Even though I drove a prototype, there’s little to distinguish the interior design of the Amaze from the hatchback. The AC vents, centre console, fabric seats, glovebox and steering wheel all look and feel the same. The overall build quality and fit and finish are up there with the hatchback, which is to say that it’s all very acceptable without quite being absolutely top notch. Honda engineers explained that the concept for the Brio sedan was that of a ‘Compact Micro Limousine’ – and I can tell you that the limousine part is certainly accurate. The utilisation of space, especially at the rear, is outstanding – even with a near-6 foot driver and the driver’s seat pushed all the way back, there’s more than enough leg room directly behind the driver. Both head and elbow room are also excellent, and buyers should have no complaints regarding interior space, although, as with the hatchback, under-thigh support could be better.

Now to the meat of the matter – the new 1.5-litre i-DTEC diesel engine. Honda hasn’t divulged the exact technical specifications as yet, apart from claiming that it is the lightest 1.5-litre diesel engine in the world (a fairly specific claim, eh?). It’s an all-aluminium, open deck block, with a narrow, high-strength camshaft, compact and lightweight pistons and, apparently, a rate of friction comparable to Honda’s petrol engines. The powerplant sits snugly in the engine bay, filling it up neatly, and the turbocharger is exposed. Honda carried out extensive surveys in India, in all the major metro cities, in order to study driving styles, fuel quality and so forth and used the inputs they received to build the engine. Standing outside the car, the diesel drone is muted, although you can hear the clatter more inside the cabin – some more sound deadening would be nice. Mated to a sure-shifting, short throw, 5-speed manual gearbox, the powerplant has a flat, linear torque curve with a nice and smooth delivery of both power and torque. There are no real spikes or troughs in either, and the car should be a doddle to drive in both crowded city conditions and out on the highway. I couldn’t push the car much beyond 70 kph on Honda’s Twin Ring Motegi test track (mainly for fear of being instantly deported), but I imagine the car hitting a top speed in the region of 170 kph. Impressive fuel efficiency should more or less be a given with this engine as well, going by how frugal Honda’s petrol powerplants tend to be.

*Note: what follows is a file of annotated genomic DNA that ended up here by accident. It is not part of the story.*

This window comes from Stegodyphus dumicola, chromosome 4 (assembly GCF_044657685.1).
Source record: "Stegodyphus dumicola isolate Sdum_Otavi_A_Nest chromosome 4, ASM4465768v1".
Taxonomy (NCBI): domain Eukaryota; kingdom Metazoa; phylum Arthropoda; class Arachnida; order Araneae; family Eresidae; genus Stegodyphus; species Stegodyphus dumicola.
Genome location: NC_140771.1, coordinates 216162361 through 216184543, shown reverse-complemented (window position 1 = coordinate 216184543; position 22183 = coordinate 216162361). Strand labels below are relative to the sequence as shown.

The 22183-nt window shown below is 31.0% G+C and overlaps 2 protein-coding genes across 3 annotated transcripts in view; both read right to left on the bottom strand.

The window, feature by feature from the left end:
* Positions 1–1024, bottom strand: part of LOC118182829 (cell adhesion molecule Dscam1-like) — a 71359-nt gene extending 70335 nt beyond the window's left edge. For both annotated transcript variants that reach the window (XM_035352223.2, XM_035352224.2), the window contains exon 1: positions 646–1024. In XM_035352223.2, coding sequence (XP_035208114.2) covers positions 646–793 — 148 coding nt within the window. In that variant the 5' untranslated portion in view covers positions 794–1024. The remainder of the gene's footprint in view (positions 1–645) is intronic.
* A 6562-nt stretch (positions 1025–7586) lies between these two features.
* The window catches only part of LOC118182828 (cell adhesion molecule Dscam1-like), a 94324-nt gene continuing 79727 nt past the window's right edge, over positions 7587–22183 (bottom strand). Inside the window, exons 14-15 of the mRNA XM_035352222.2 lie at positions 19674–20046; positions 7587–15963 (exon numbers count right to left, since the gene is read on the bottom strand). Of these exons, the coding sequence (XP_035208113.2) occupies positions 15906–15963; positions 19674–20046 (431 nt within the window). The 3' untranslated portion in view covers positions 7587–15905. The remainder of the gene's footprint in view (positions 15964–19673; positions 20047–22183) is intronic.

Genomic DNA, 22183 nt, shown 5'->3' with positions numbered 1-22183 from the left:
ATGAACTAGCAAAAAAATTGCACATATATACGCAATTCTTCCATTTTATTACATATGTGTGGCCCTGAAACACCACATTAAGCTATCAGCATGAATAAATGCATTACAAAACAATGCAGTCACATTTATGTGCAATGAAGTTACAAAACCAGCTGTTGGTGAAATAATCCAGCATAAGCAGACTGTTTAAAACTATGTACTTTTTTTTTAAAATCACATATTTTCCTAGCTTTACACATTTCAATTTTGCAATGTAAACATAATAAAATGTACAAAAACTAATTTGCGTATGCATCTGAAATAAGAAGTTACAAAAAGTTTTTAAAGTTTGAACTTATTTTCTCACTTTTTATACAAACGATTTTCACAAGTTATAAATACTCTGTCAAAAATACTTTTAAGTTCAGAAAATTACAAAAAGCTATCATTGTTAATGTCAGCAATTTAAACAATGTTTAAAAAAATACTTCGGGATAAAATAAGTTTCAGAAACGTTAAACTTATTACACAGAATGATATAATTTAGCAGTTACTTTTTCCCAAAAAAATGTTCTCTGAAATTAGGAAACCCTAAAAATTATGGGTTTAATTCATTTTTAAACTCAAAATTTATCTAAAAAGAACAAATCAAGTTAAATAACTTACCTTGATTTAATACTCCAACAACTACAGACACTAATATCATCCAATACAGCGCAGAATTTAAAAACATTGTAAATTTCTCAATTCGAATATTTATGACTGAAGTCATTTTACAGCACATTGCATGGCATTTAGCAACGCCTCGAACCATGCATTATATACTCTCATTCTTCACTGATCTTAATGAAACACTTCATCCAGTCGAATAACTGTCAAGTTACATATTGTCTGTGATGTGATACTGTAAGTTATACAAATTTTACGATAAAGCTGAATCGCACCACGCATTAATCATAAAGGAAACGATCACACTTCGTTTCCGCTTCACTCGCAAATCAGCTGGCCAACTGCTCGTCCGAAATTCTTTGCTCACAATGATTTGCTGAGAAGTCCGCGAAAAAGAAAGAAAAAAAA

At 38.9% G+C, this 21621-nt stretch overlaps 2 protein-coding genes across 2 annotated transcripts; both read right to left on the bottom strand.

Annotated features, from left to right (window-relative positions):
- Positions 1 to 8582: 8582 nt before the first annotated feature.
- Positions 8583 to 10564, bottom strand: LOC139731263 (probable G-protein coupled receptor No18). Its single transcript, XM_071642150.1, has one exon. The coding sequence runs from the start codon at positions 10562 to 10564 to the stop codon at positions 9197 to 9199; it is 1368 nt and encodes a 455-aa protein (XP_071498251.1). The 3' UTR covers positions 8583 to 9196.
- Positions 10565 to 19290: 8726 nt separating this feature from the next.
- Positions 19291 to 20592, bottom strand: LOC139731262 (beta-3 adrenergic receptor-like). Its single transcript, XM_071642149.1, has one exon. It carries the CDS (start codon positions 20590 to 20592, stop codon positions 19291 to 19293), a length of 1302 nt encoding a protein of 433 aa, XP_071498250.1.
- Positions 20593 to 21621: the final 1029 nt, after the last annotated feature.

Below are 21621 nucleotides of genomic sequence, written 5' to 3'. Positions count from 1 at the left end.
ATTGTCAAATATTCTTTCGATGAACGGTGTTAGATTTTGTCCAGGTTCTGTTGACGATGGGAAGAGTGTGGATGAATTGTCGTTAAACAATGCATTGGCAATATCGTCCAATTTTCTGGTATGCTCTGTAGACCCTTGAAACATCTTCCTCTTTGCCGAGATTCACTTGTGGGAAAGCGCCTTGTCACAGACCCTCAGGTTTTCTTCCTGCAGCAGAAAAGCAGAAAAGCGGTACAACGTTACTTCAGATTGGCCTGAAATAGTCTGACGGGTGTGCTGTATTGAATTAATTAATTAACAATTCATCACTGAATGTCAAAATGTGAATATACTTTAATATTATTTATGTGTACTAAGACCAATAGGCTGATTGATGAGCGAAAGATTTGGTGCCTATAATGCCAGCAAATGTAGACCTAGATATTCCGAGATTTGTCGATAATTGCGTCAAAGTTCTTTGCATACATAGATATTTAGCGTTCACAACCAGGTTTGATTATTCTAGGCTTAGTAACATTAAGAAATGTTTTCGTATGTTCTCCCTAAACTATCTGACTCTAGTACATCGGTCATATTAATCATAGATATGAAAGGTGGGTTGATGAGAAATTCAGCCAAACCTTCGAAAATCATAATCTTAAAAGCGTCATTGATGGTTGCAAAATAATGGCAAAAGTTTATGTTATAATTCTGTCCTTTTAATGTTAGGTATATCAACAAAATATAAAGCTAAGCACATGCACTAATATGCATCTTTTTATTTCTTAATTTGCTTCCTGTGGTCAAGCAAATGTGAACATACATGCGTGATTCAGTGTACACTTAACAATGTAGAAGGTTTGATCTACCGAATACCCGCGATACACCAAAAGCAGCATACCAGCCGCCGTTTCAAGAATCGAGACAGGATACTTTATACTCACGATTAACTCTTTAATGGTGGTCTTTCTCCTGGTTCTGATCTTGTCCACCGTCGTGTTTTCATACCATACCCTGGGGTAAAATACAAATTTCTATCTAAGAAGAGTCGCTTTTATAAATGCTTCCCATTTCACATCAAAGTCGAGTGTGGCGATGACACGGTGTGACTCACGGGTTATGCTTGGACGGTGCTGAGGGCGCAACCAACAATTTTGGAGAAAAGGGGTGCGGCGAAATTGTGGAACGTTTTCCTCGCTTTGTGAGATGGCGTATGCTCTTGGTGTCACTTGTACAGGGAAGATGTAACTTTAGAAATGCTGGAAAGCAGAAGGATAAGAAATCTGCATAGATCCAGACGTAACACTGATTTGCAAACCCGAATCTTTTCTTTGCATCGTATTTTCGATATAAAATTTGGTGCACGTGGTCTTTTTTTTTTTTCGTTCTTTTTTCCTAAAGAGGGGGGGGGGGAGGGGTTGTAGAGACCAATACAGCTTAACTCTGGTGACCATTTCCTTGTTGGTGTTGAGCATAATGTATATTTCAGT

Riding on MRF ZVTV 175/65 R14 (front) and 175/55 R14 (rear) tyres, the Amaze rides well, although a smooth test track is not the best place to judge real world ride quality. There is a certain amount of body roll, but the car remains composed even on hard cornering and the rear seat occupants shouldn’t feel unsettled in most conditions. The feedback from the steering wheel is adequate, without quite being lively, and the wheel feels nicely weighted. Stability in a straight line as well as during lane change manoeuvres is reassuring, and the car should be easy to drive in all conditions.

It’s clear, even after a 10-minute drive, that Honda has a very promising product on its hands. We expect pricing to stay in line with Honda’s premium image, but if it’s priced aggressively, say in the region of Rs 5 to 7 lakh, this car has all that it takes to give the Dzire a scare and even possibly become a market leader. A petrol will also be introduced with the same 1.2-litre motor from the hatch, but finally, finally, Honda has delivered a product that looks all set to get it back on the path to competitiveness in the Indian scenario.